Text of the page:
The goal with the changes was to reduce our graymail and stop bombarding our subscribers with emails. But it turns out, this new strategy had a big impact on our metrics, too. 

What Happened to Our Metrics After We Stopped Sending So Much Email

1) Traffic from our email notifications increased.

Despite sending fewer emails, traffic from our email notifications went through the roof -- views grew by 21% between October 2015 (a record traffic month for us and the month before we implemented the changes) and Jan 2016 (when traffic is usually back to normal after the holidays).


This means our emails are working better, right?

Well ... kind of. Traffic to the blog from our email notifications gives us an indication of how these emails are doing, but it's not a full picture of how well our emails themselves are doing.

For that full picture, we had to turn to opens and clicks (and their corresponding rates) for our blog notification emails.

2) Our blog email notification opens, clicks, open rates, and clickthrough rates (mostly) increased.

To gauge the health of our blog notification emails, I pulled the following numbers for all daily and weekly emails sent between October and February:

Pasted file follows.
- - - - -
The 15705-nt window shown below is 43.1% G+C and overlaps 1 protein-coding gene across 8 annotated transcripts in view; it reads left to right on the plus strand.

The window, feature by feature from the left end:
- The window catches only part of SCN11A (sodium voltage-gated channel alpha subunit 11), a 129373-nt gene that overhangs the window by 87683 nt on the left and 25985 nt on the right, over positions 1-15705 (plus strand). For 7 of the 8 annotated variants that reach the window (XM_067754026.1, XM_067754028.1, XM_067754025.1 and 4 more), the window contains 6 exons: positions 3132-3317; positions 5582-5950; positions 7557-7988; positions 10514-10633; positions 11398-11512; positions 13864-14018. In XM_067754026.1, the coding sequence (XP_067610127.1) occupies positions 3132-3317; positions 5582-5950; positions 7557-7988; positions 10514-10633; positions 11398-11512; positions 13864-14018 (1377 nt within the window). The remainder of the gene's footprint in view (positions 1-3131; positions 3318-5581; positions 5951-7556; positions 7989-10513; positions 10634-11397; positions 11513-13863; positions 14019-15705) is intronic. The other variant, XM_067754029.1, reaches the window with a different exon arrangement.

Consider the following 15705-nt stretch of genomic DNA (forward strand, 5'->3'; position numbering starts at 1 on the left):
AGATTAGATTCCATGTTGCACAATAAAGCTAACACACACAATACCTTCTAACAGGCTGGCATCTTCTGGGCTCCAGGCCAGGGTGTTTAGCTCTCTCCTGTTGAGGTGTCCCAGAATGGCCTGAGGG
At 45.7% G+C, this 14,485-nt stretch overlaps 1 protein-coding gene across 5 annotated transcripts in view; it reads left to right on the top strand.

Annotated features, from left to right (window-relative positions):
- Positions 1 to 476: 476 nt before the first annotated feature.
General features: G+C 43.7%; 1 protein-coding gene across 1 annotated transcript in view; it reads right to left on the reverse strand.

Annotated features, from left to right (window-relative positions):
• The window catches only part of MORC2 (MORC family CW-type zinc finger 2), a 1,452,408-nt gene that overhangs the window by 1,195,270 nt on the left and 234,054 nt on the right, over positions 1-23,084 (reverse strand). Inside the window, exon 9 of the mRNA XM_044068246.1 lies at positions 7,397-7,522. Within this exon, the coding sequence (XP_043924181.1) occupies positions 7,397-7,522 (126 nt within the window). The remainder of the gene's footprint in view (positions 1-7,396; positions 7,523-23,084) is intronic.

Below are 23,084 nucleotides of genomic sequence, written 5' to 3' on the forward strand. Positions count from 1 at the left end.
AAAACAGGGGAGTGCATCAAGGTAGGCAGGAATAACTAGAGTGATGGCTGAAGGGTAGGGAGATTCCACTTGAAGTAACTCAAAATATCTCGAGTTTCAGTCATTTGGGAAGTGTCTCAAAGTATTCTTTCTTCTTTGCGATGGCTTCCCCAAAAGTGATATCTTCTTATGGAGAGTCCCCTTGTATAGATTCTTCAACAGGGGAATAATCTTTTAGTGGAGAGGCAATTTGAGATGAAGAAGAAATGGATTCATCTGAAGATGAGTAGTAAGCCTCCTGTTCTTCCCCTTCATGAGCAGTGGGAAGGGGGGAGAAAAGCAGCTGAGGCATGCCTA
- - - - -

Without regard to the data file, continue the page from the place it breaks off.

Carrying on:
• Opens per email send
  • Clicks per email send
  • Open rate (opens/delivered) per email send
  • CTR (clicks/delivered) per email send
  • The number of emails delivered

To reduce the variability in the day of the week that the daily emails are sent, I averaged all the stats for the daily emails in a given week. (The weekly email subscriptions didn't need the same treatment -- they're sent the same day every week.)

Then, I compared the stats of daily and weekly emails sent in early October to those sent in early February. Here's what we found. 

Note: In the graphs below, I've added the dotted line at the date we implemented those changes so you can better gauge the effects.

For the daily email notifications, our opens, open rates, clicks, CTRs, and emails delivered all went up. 



  • Number of Emails Delivered: +6.9%
  • Number of Opens: +24.1%
  • Number of Clicks: +43.4%
  • Open Rate: +16.1%
  • CTR: +34%

Our weekly emails' metrics, on the other hand, experienced some mixed results. The number of emails delivered and opened went down, but the rest were much higher than before (especially our CTR).